INFANTS — Conveyance By, To Mother — Disaffirmance Held Not Barred Because of Benefits Received — No Reimbursement For Mortgage Payments By Mother. It was held that a female infant, upon attaining majority, was not barred or estopped from disaffirming her conveyance, while an infant, of her property to her mother and herself as joint tennants because of benefits received by her during her infancy which she was unable to restore. The daughter was under no legal or moral duty to reconvey a one-half interest in the property to her mother. The prior conveyance to her by her father and mother had been made as a result of a property settlement between them, by which the mother was bound. The prior conveyance was upon a good consideration and in the nature of an advancement that would negative the implication of a resulting trust. The mother did not undertake to perform any services for her daughter that she was not obligated to render. It was further held that the mother was not entitled to reimbursement for payments she had made on a mortgage placed on the property before it was deeded to the daughter, the proceeds having been paid to the mother and she having lived on the property rent-free. pp. 115-116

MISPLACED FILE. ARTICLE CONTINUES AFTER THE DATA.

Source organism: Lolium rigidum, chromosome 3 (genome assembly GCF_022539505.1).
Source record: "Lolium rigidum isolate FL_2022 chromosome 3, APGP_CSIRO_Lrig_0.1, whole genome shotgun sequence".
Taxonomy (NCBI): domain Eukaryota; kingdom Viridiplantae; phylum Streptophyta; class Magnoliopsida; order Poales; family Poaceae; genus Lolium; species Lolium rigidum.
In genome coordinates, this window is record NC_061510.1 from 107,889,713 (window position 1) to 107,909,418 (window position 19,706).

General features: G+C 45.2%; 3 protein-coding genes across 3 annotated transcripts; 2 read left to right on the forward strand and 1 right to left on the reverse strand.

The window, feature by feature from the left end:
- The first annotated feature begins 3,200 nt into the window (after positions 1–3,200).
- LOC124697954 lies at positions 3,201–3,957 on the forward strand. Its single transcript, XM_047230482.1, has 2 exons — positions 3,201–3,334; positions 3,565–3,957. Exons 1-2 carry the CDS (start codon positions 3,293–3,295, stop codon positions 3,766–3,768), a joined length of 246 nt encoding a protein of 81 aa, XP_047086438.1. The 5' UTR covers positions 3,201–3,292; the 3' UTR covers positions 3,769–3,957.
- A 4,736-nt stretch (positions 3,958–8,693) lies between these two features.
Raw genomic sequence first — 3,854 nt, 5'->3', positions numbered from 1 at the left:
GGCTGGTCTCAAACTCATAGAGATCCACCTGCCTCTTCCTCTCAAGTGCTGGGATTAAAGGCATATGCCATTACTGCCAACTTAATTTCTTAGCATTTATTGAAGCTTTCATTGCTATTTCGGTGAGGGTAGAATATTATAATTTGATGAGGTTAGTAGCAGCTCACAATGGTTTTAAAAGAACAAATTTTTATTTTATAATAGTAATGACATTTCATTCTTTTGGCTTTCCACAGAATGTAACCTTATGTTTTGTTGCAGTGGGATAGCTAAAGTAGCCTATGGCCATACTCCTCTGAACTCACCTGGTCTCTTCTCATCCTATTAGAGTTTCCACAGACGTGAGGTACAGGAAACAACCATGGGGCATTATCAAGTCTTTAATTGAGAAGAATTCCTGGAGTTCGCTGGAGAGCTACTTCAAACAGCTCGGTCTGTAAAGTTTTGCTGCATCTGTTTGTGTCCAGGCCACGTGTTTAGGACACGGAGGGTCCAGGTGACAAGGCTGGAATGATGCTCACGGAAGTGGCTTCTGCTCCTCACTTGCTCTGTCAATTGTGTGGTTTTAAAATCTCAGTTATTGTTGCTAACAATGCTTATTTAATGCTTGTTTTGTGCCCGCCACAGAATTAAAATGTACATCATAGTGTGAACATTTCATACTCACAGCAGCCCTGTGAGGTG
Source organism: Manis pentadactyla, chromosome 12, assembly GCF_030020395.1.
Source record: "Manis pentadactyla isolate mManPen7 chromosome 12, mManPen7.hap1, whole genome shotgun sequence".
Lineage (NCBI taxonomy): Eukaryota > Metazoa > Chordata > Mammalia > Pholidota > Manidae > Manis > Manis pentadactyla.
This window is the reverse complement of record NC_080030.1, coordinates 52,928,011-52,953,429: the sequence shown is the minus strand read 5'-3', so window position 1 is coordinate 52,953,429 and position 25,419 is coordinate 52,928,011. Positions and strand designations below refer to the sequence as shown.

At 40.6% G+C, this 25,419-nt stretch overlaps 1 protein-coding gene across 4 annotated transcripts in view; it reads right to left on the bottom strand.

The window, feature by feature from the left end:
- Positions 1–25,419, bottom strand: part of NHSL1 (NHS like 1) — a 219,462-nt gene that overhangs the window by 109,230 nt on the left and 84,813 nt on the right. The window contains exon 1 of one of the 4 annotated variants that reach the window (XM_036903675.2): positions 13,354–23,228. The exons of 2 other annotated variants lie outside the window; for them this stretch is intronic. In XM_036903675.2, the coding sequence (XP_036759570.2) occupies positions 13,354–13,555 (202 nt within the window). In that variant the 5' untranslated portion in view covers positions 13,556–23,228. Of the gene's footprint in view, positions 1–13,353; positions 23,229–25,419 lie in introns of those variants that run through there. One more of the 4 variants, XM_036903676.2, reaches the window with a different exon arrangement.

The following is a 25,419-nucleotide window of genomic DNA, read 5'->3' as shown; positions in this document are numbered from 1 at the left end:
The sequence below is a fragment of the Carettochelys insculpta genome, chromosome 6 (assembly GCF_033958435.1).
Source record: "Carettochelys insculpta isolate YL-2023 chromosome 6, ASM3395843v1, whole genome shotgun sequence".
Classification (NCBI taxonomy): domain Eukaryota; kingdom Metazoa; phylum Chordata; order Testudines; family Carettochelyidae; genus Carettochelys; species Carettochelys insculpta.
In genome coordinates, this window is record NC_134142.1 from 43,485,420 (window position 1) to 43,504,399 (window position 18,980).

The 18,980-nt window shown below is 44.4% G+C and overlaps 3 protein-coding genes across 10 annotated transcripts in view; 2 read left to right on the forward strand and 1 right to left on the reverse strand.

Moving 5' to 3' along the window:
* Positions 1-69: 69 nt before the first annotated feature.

INFANTS — Father and Mother, Natural Guardians — Charged with Support, etc. Under Code (1951), Art. 72A, § 1, the father and mother are the natural guardians of their minor child and are jointly and severally charged with its support, care, nurture, welfare and education. p. 115
Decided January 13, 1955.